US and Canada

Growing steadily ahead of the pandemic crisis



  • US Life insurance and annuity premium growth slowed to 1.2% in 2019 as the previous year’s surge in annuity sales (+5.1%) normalized. That surge came after the Department of Labor’s fiduciary ruling was struck down by courts in March 2018. Group and especially ordinary life performed well in 2019. Ordinary life insurers tried to get more business before principle-based reserving changes became mandatory in 2020. Overall, however, the increase in life cover was not enough to offset the fall in annuity sales.
  • In Canada, real life and annuity premiums declined by 1.2% as at-target inflation eroded small nominal sector gains. Growth in individual and group life policies are estimated to have advanced modestly in nominal terms, the former on strength in the whole life segment, while annuities were hampered by the continued low interest rate environment. We expect this year’s economic contraction and financial market volatility will lead to further premium contraction before a moderate rebound in 2021.
  • In 2020, the economic contraction due to COVID-19, with rising unemployment, financial market volatility and disruption to distribution will have a strong negative impact, particularly on US individual and group life premium growth, and on overall life sector growth in Canada.
  • In 2021, we see US premiums as continuing to stagnate, and expect a moderate rebound in Canada.
  • Historically low interest rates, increased market volatility and accelerating unemployment will put significant downward pressure on life insurers’ profitability and investment returns this year. Though the industry is well capitalised, largescale rating downgrades and defaults could strain the capital position of insurers that had increased exposure to lower-rated, less liquid investment grade securities in the last few years.
  • Principle-based reserving (PBR) has become mandatory for all US life insurers as of 1 January 2020, a significant departure from previous rule-based reserving. PBR requires insurers to combine company-specific assumptions with rule-based calculations. Life insurers are also required to use new mortality tables for business written in 2020. The push towards a common fiduciary standard in the industry continues with the National Association of Insurance Commissioners and the Securities and Exchange Commission introducing their versions of the standards in 2020/2021. The full impact of the changes is not clear yet.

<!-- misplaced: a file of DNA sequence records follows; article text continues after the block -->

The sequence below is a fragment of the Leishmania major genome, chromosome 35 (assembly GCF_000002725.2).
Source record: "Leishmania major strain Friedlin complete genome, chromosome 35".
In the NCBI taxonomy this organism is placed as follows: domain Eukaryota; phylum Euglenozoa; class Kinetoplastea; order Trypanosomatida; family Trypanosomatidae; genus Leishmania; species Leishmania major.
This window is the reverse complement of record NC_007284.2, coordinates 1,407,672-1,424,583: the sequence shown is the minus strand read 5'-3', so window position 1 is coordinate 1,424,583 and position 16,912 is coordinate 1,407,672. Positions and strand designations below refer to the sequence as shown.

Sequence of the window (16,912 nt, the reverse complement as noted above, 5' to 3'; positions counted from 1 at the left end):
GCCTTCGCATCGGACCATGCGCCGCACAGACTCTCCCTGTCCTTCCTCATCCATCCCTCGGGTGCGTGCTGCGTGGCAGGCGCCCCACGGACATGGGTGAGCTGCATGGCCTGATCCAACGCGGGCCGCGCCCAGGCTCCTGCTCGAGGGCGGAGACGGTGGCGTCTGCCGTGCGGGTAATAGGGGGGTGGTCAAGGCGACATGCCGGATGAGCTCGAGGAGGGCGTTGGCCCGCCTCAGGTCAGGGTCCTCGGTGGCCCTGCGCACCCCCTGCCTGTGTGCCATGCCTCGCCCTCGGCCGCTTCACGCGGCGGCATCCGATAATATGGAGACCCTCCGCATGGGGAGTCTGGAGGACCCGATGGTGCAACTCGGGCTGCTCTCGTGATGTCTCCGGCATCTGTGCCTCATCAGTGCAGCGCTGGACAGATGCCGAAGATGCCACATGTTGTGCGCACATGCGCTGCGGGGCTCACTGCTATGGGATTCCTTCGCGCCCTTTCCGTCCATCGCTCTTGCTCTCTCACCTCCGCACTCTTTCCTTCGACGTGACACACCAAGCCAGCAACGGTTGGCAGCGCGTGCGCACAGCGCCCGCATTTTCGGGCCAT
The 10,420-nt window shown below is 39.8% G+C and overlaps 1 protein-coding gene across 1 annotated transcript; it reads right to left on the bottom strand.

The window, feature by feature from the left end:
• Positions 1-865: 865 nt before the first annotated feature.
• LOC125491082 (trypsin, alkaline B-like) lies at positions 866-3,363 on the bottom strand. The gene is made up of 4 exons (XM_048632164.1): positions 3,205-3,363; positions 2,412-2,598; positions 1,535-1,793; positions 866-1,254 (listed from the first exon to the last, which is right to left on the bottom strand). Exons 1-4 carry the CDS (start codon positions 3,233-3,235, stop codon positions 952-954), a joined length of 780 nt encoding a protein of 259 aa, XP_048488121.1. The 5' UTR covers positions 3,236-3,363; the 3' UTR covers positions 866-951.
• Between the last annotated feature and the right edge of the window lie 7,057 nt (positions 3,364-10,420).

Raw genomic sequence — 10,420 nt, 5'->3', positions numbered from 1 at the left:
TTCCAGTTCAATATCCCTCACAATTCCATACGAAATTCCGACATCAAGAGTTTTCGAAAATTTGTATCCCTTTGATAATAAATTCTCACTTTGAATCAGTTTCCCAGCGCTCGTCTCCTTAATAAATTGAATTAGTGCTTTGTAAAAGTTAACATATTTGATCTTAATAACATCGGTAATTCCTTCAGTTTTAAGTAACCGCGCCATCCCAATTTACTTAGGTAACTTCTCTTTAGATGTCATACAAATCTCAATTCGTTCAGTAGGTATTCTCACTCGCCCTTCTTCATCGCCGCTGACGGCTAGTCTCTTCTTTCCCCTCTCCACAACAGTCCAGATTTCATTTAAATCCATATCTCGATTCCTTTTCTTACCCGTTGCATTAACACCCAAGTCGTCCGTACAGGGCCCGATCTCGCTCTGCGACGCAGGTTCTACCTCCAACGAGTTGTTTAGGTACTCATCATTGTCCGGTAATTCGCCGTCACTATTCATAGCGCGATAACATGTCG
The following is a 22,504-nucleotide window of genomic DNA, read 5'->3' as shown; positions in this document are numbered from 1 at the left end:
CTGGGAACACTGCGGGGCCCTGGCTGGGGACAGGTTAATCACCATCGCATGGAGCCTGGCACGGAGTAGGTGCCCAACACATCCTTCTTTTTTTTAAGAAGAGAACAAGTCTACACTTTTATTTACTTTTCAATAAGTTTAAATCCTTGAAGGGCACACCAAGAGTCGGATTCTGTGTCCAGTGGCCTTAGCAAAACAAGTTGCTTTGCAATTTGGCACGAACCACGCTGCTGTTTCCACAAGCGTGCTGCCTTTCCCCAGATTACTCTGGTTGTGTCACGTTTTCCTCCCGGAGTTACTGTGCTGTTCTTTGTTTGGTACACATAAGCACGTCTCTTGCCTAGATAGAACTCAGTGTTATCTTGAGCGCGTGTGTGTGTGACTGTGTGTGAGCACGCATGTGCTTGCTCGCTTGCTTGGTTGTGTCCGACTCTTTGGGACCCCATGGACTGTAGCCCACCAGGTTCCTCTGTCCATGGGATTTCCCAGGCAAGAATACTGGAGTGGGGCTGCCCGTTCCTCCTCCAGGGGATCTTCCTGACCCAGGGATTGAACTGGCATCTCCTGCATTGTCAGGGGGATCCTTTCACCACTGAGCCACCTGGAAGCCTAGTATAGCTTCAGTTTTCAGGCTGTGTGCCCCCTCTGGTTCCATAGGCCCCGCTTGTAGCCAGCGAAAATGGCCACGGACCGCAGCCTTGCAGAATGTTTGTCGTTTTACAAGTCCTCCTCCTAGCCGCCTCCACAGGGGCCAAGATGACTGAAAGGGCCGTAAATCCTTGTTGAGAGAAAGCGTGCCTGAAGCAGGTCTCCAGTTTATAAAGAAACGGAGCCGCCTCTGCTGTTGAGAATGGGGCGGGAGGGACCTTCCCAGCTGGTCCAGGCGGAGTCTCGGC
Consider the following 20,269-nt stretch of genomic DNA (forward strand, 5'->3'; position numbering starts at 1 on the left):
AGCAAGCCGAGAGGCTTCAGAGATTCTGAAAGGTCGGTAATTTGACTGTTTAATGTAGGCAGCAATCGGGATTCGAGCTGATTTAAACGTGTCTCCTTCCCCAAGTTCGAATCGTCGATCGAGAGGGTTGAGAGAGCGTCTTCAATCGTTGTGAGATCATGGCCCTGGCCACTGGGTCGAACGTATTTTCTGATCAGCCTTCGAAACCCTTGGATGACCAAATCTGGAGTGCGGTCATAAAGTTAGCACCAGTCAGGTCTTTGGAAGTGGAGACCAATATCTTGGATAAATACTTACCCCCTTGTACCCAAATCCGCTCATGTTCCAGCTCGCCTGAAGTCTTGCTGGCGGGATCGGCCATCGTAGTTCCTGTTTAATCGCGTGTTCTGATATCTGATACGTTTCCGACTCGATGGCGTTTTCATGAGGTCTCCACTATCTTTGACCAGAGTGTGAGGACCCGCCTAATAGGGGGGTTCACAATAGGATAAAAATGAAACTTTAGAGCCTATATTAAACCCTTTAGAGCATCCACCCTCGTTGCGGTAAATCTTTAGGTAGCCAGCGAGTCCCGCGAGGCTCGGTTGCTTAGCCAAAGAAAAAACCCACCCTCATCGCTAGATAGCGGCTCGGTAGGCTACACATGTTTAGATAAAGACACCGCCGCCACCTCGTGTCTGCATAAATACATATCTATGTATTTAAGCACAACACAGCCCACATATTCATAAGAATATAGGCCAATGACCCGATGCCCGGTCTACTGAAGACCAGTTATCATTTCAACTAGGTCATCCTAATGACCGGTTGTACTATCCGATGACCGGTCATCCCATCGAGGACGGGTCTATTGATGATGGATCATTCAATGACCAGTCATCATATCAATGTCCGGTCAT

• This year sigma retrospectively added accident & health (A&H) business written by health insurers in the US to the non-life dataset, to align with practice in other regions. This has doubled the nominal non-life premiums in the US. Previously, estimated 2019 premiums were USD 912 billion; post inclusion, the US non-life market is estimated at USD 1.8 trillion.
  • The A&H business in the US grew by 1.9% in inflation-adjusted terms in 2019, slightly stronger than in 2018. Health insurers have been benefitting from declining medical cost and utilisation rate trends in recent years. In 2020, health insurers will face increasing frequency and severity of claims related to COVID-19, and also lower premium growth associated with rapidly growing unemployment rates and firm closures.
  • In US Property & Casualty (P&C), commercial lines led the uptick in 2019, with commercial auto and general liability growth particularly strong. Underlying exposure growth and accelerating rate increases both contributed. In Canada, strong rate increases across the board supported overall market growth. We expect the sharp recession in 2020 will lead to a decline in exposures, though modest rate increases are expected to continue on the commercial side. Overall, we project that premium growth will decline modestly in real terms this year, before re-accelerating in 2021.
  • The outlook for US P&C remains subdued with falling premiums and a squeeze on profitability. Business interruption (BI) losses on account of this year’s pandemic remain hard to quantify. Also workers’ compensation claims could rise based on some states enacting statutes of presumptions. We expect higher claims in some other commercial lines, including credit & surety, event cancellation, director and officers (D&O) and medical malpractice. In contrast, personal auto could have a year of solid profitability in 2020, depending on how far accident frequency falls, over and above premium give-backs. Pandemics are generally not covered in P&C insurance policies and as such, we do not expect a significant increase in overall claims, though unquantifiable exposure exists in some unexpected lines (eg, covers for dentist offices in Canada). In the aggregate these should be manageable.

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